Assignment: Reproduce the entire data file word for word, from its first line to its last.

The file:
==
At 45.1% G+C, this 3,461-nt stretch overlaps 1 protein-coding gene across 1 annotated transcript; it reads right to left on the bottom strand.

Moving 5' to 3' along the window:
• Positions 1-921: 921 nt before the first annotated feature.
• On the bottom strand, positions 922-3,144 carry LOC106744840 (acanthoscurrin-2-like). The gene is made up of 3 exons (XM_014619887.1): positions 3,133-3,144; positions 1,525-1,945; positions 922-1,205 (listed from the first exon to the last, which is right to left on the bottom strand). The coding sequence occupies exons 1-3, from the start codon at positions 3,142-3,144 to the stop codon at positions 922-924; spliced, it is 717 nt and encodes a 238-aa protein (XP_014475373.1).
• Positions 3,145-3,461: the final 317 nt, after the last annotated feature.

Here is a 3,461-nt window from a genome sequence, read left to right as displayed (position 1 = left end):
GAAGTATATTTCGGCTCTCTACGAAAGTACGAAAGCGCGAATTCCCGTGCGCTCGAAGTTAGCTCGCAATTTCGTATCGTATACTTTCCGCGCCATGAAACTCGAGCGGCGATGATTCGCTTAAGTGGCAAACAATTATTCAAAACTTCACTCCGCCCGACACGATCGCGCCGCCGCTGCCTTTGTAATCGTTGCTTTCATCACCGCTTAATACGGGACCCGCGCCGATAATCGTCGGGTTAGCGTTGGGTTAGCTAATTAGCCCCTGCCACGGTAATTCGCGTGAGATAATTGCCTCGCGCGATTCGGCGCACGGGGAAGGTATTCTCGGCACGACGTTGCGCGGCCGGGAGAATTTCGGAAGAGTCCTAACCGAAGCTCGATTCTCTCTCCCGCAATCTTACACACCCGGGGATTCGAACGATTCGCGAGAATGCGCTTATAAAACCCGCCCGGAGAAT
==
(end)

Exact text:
At 45.1% G+C, this 3,461-nt stretch overlaps 1 protein-coding gene across 1 annotated transcript; it reads right to left on the bottom strand.

Moving 5' to 3' along the window:
• Positions 1-921: 921 nt before the first annotated feature.
• On the bottom strand, positions 922-3,144 carry LOC106744840 (acanthoscurrin-2-like). The gene is made up of 3 exons (XM_014619887.1): positions 3,133-3,144; positions 1,525-1,945; positions 922-1,205 (listed from the first exon to the last, which is right to left on the bottom strand). The coding sequence occupies exons 1-3, from the start codon at positions 3,142-3,144 to the stop codon at positions 922-924; spliced, it is 717 nt and encodes a 238-aa protein (XP_014475373.1).
• Positions 3,145-3,461: the final 317 nt, after the last annotated feature.

Here is a 3,461-nt window from a genome sequence, read left to right as displayed (position 1 = left end):
GAAGTATATTTCGGCTCTCTACGAAAGTACGAAAGCGCGAATTCCCGTGCGCTCGAAGTTAGCTCGCAATTTCGTATCGTATACTTTCCGCGCCATGAAACTCGAGCGGCGATGATTCGCTTAAGTGGCAAACAATTATTCAAAACTTCACTCCGCCCGACACGATCGCGCCGCCGCTGCCTTTGTAATCGTTGCTTTCATCACCGCTTAATACGGGACCCGCGCCGATAATCGTCGGGTTAGCGTTGGGTTAGCTAATTAGCCCCTGCCACGGTAATTCGCGTGAGATAATTGCCTCGCGCGATTCGGCGCACGGGGAAGGTATTCTCGGCACGACGTTGCGCGGCCGGGAGAATTTCGGAAGAGTCCTAACCGAAGCTCGATTCTCTCTCCCGCAATCTTACACACCCGGGGATTCGAACGATTCGCGAGAATGCGCTTATAAAACCCGCCCGGAGAAT